December 2016
Volume 57, Issue 15
Open Access
Research Highlight  |   December 2016
Effect of a Home Visit–Based Low Vision Rehabilitation Intervention on Visual Function Outcomes
Author Affiliations
Investigative Ophthalmology & Visual Science December 2016, Vol.57, 6668. doi:10.1167/iovs.16-21126
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      Alison Binns; Effect of a Home Visit–Based Low Vision Rehabilitation Intervention on Visual Function Outcomes. Invest. Ophthalmol. Vis. Sci. 2016;57(15):6668. doi: 10.1167/iovs.16-21126.

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      © ARVO (1962-2015); The Authors (2016-present)

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Given the increasing incidence of visual impairment with increasing age, and the global trend toward an aging population, it is unsurprising that the prevalence of visual impairment is high.1 There is strong evidence that low vision service provision can improve clinical and functional ability in people with visual impairment.2 However, to date, there has been a marked lack of evidence to support the effectiveness of social care support in visual rehabilitation.3 Hence, the trial by Acton and colleagues4 presented in this issue, evaluating a home-based social care intervention, is timely and clinically highly significant. The intervention included repeated visits by a visual rehabilitation officer to assess the needs of the individual with respect to aspects of daily life ranging from activities, such as household tasks and personal hygiene to welfare entitlements. Participants were randomly assigned to receive the intervention, or to a waiting list control arm. Outcome measures, including primary outcome the Veterans' Affairs Low-Vision Visual Functioning Questionnaire, were assessed at baseline and 6 months later. At follow-up, the primary outcome measure showed improvement in both groups, with a significantly greater improvement demonstrated in the intervention group. The moderate effect size of 0.55 suggested a positive effect, which warrants investigation in a larger trial incorporating other aspects such as an economic evaluation and mental health intervention. The strength of this exploratory trial lies in the use of a waiting list control arm, where much of the previous research in the field of visual impairment interventions is limited to relatively weak uncontrolled before and after studies, or nonrandomized controlled trials.3 This study is of particular significance as it provides the first robust evidence to demonstrate a positive effect of home-visit based social care visual rehabilitation on visual function outcomes.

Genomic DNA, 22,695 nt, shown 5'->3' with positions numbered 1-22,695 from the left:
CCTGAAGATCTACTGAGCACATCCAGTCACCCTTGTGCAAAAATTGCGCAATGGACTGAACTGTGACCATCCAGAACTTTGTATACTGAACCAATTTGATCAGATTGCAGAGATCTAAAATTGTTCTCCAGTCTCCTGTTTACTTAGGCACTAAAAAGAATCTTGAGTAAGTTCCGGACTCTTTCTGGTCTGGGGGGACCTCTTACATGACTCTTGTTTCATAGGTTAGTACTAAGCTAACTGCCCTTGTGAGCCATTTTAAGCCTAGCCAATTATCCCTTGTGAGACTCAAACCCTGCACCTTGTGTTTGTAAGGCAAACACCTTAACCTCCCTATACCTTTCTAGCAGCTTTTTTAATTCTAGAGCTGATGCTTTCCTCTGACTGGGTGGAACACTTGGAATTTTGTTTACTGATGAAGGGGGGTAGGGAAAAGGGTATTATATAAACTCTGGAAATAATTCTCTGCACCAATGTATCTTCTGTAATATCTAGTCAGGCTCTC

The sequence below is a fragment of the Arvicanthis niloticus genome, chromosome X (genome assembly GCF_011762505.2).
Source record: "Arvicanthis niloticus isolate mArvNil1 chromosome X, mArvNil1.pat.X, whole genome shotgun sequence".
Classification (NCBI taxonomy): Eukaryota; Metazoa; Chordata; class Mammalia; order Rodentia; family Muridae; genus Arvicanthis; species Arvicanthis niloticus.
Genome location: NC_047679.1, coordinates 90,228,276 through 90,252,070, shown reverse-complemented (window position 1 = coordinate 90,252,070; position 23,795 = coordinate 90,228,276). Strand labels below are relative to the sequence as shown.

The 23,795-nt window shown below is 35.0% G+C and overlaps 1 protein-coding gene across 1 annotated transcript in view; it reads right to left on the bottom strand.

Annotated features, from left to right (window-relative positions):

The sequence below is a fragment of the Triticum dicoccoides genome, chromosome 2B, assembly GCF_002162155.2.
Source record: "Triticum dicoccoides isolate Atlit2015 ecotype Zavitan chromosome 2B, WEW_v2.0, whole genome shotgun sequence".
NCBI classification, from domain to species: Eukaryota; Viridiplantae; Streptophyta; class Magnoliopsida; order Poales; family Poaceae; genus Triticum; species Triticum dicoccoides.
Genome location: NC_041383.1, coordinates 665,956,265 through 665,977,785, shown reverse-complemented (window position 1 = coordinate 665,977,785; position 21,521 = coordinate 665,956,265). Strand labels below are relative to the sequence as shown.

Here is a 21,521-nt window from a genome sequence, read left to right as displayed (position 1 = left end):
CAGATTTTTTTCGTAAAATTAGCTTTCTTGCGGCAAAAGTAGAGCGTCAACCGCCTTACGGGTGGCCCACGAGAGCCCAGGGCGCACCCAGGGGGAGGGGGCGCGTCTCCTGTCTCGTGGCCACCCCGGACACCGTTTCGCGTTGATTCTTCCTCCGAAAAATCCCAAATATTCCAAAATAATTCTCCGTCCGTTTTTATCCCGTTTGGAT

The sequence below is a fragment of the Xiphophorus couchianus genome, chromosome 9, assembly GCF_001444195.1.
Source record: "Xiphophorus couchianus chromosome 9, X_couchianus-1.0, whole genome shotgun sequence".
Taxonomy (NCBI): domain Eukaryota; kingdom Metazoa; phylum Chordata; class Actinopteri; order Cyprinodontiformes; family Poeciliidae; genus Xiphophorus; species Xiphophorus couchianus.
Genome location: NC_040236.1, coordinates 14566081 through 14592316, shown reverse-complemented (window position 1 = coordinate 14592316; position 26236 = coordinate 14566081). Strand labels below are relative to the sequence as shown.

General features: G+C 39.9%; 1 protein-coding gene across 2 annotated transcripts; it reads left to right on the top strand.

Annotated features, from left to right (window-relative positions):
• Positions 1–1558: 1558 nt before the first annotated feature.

References
World Health Organization. Global data on visual impairments, 2010. Available at: http://www.who.int/blindness/GLOBALDATAFINALforweb.pdf. Accessed October 26, 2016.
Stelmack JA, Tang XC, Reda DJ, et al. Outcomes of the Veterans Affairs Low Vision Intervention Trial (LOVIT). Arch Ophthalmol. 2008; 126: 608–617.
Binns AM, Bunce C, Dickinson C, et al. How effective is low vision service provision? A systematic review. Surv Ophthalmol. 2012; 57: 34–65.
Acton JH, Molik B, Court H, Margrain TH. Effect of a home visit–based low vision rehabilitation intervention on visual function outcomes: an exploratory randomized controlled trial. Invest Ophthalmol Vis Sci. 2016; 57: 6662–6667.
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